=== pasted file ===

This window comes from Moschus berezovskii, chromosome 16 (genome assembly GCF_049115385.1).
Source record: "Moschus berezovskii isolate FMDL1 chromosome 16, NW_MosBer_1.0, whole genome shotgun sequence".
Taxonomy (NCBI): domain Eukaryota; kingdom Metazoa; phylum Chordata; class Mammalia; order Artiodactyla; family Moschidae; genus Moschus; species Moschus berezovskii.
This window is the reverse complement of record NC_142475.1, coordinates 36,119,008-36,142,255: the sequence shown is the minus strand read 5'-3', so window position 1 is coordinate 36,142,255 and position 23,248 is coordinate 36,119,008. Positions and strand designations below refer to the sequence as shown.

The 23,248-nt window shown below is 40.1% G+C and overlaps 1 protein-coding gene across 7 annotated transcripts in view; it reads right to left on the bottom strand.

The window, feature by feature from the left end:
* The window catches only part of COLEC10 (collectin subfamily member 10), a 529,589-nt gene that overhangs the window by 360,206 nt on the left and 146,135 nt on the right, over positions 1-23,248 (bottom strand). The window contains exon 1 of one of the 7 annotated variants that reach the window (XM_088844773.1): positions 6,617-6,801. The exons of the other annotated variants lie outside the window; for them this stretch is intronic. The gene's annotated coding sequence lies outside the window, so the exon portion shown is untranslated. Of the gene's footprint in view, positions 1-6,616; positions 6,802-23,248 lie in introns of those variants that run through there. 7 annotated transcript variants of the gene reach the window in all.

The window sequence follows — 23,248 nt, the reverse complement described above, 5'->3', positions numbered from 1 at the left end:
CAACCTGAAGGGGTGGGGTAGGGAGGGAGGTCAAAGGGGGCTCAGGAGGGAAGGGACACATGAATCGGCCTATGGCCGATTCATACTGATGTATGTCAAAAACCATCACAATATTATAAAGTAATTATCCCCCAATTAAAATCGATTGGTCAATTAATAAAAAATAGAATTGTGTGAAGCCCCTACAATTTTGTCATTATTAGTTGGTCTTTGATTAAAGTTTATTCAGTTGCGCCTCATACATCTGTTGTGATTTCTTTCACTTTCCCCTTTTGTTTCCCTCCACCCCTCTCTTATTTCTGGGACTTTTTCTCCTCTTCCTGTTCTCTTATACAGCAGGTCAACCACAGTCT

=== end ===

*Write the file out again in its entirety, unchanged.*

This window comes from Moschus berezovskii, chromosome 16 (genome assembly GCF_049115385.1).
Source record: "Moschus berezovskii isolate FMDL1 chromosome 16, NW_MosBer_1.0, whole genome shotgun sequence".
Taxonomy (NCBI): domain Eukaryota; kingdom Metazoa; phylum Chordata; class Mammalia; order Artiodactyla; family Moschidae; genus Moschus; species Moschus berezovskii.
This window is the reverse complement of record NC_142475.1, coordinates 36,119,008-36,142,255: the sequence shown is the minus strand read 5'-3', so window position 1 is coordinate 36,142,255 and position 23,248 is coordinate 36,119,008. Positions and strand designations below refer to the sequence as shown.

The 23,248-nt window shown below is 40.1% G+C and overlaps 1 protein-coding gene across 7 annotated transcripts in view; it reads right to left on the bottom strand.

The window, feature by feature from the left end:
* The window catches only part of COLEC10 (collectin subfamily member 10), a 529,589-nt gene that overhangs the window by 360,206 nt on the left and 146,135 nt on the right, over positions 1-23,248 (bottom strand). The window contains exon 1 of one of the 7 annotated variants that reach the window (XM_088844773.1): positions 6,617-6,801. The exons of the other annotated variants lie outside the window; for them this stretch is intronic. The gene's annotated coding sequence lies outside the window, so the exon portion shown is untranslated. Of the gene's footprint in view, positions 1-6,616; positions 6,802-23,248 lie in introns of those variants that run through there. 7 annotated transcript variants of the gene reach the window in all.

The window sequence follows — 23,248 nt, the reverse complement described above, 5'->3', positions numbered from 1 at the left end:
CAACCTGAAGGGGTGGGGTAGGGAGGGAGGTCAAAGGGGGCTCAGGAGGGAAGGGACACATGAATCGGCCTATGGCCGATTCATACTGATGTATGTCAAAAACCATCACAATATTATAAAGTAATTATCCCCCAATTAAAATCGATTGGTCAATTAATAAAAAATAGAATTGTGTGAAGCCCCTACAATTTTGTCATTATTAGTTGGTCTTTGATTAAAGTTTATTCAGTTGCGCCTCATACATCTGTTGTGATTTCTTTCACTTTCCCCTTTTGTTTCCCTCCACCCCTCTCTTATTTCTGGGACTTTTTCTCCTCTTCCTGTTCTCTTATACAGCAGGTCAACCACAGTCT